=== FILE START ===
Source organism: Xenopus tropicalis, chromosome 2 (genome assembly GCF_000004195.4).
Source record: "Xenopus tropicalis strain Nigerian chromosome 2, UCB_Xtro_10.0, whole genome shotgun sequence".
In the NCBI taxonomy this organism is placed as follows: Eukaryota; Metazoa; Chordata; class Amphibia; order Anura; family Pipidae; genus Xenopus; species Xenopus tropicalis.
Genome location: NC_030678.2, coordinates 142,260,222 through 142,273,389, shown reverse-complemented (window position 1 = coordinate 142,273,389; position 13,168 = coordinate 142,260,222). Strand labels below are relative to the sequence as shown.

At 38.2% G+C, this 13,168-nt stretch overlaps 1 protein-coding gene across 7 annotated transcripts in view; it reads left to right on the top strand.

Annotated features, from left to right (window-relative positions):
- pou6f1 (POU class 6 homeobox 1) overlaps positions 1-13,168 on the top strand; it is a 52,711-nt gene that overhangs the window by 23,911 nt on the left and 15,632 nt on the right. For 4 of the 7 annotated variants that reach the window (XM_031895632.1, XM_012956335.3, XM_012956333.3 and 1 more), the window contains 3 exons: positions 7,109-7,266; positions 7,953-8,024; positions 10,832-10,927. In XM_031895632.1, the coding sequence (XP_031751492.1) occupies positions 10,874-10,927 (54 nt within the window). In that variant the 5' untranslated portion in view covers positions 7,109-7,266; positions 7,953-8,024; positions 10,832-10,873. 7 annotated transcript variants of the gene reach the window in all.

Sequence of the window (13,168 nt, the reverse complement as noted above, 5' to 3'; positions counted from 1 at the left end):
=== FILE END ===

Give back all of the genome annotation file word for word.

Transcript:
Source organism: Xenopus tropicalis, chromosome 2 (genome assembly GCF_000004195.4).
Source record: "Xenopus tropicalis strain Nigerian chromosome 2, UCB_Xtro_10.0, whole genome shotgun sequence".
In the NCBI taxonomy this organism is placed as follows: Eukaryota; Metazoa; Chordata; class Amphibia; order Anura; family Pipidae; genus Xenopus; species Xenopus tropicalis.
Genome location: NC_030678.2, coordinates 142,260,222 through 142,273,389, shown reverse-complemented (window position 1 = coordinate 142,273,389; position 13,168 = coordinate 142,260,222). Strand labels below are relative to the sequence as shown.

At 38.2% G+C, this 13,168-nt stretch overlaps 1 protein-coding gene across 7 annotated transcripts in view; it reads left to right on the top strand.

Annotated features, from left to right (window-relative positions):
- pou6f1 (POU class 6 homeobox 1) overlaps positions 1-13,168 on the top strand; it is a 52,711-nt gene that overhangs the window by 23,911 nt on the left and 15,632 nt on the right. For 4 of the 7 annotated variants that reach the window (XM_031895632.1, XM_012956335.3, XM_012956333.3 and 1 more), the window contains 3 exons: positions 7,109-7,266; positions 7,953-8,024; positions 10,832-10,927. In XM_031895632.1, the coding sequence (XP_031751492.1) occupies positions 10,874-10,927 (54 nt within the window). In that variant the 5' untranslated portion in view covers positions 7,109-7,266; positions 7,953-8,024; positions 10,832-10,873. 7 annotated transcript variants of the gene reach the window in all.

Sequence of the window (13,168 nt, the reverse complement as noted above, 5' to 3'; positions counted from 1 at the left end):